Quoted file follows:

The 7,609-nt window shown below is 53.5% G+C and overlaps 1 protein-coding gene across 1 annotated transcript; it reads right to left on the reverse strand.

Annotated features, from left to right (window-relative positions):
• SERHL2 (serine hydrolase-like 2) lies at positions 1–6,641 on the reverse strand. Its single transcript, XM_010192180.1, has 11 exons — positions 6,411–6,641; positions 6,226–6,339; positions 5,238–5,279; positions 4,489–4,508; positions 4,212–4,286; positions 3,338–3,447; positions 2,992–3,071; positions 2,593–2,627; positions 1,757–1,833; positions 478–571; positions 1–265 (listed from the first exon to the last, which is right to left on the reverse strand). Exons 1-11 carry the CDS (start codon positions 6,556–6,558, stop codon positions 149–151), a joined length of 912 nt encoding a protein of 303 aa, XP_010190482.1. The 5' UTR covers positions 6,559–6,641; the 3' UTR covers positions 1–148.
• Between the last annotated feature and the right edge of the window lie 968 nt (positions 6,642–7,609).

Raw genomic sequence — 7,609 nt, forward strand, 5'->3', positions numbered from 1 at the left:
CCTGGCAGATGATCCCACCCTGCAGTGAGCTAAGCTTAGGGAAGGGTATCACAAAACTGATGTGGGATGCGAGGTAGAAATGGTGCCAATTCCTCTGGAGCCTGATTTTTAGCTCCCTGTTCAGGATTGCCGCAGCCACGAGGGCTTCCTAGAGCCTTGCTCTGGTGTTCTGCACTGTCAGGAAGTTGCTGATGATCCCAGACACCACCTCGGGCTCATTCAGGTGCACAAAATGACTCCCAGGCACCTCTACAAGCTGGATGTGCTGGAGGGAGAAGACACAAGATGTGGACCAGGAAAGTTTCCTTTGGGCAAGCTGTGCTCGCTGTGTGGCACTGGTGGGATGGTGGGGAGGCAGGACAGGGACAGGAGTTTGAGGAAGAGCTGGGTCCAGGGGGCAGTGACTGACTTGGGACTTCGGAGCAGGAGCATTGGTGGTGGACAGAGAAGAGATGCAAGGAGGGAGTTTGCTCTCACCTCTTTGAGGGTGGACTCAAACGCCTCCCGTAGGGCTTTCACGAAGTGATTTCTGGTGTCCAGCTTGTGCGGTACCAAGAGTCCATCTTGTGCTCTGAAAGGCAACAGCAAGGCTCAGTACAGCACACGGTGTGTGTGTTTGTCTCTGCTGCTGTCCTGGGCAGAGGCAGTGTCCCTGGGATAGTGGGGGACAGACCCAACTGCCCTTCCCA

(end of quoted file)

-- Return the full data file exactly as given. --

The 7,609-nt window shown below is 53.5% G+C and overlaps 1 protein-coding gene across 1 annotated transcript; it reads right to left on the reverse strand.

Annotated features, from left to right (window-relative positions):
• SERHL2 (serine hydrolase-like 2) lies at positions 1–6,641 on the reverse strand. Its single transcript, XM_010192180.1, has 11 exons — positions 6,411–6,641; positions 6,226–6,339; positions 5,238–5,279; positions 4,489–4,508; positions 4,212–4,286; positions 3,338–3,447; positions 2,992–3,071; positions 2,593–2,627; positions 1,757–1,833; positions 478–571; positions 1–265 (listed from the first exon to the last, which is right to left on the reverse strand). Exons 1-11 carry the CDS (start codon positions 6,556–6,558, stop codon positions 149–151), a joined length of 912 nt encoding a protein of 303 aa, XP_010190482.1. The 5' UTR covers positions 6,559–6,641; the 3' UTR covers positions 1–148.
• Between the last annotated feature and the right edge of the window lie 968 nt (positions 6,642–7,609).

Raw genomic sequence — 7,609 nt, forward strand, 5'->3', positions numbered from 1 at the left:
CCTGGCAGATGATCCCACCCTGCAGTGAGCTAAGCTTAGGGAAGGGTATCACAAAACTGATGTGGGATGCGAGGTAGAAATGGTGCCAATTCCTCTGGAGCCTGATTTTTAGCTCCCTGTTCAGGATTGCCGCAGCCACGAGGGCTTCCTAGAGCCTTGCTCTGGTGTTCTGCACTGTCAGGAAGTTGCTGATGATCCCAGACACCACCTCGGGCTCATTCAGGTGCACAAAATGACTCCCAGGCACCTCTACAAGCTGGATGTGCTGGAGGGAGAAGACACAAGATGTGGACCAGGAAAGTTTCCTTTGGGCAAGCTGTGCTCGCTGTGTGGCACTGGTGGGATGGTGGGGAGGCAGGACAGGGACAGGAGTTTGAGGAAGAGCTGGGTCCAGGGGGCAGTGACTGACTTGGGACTTCGGAGCAGGAGCATTGGTGGTGGACAGAGAAGAGATGCAAGGAGGGAGTTTGCTCTCACCTCTTTGAGGGTGGACTCAAACGCCTCCCGTAGGGCTTTCACGAAGTGATTTCTGGTGTCCAGCTTGTGCGGTACCAAGAGTCCATCTTGTGCTCTGAAAGGCAACAGCAAGGCTCAGTACAGCACACGGTGTGTGTGTTTGTCTCTGCTGCTGTCCTGGGCAGAGGCAGTGTCCCTGGGATAGTGGGGGACAGACCCAACTGCCCTTCCCA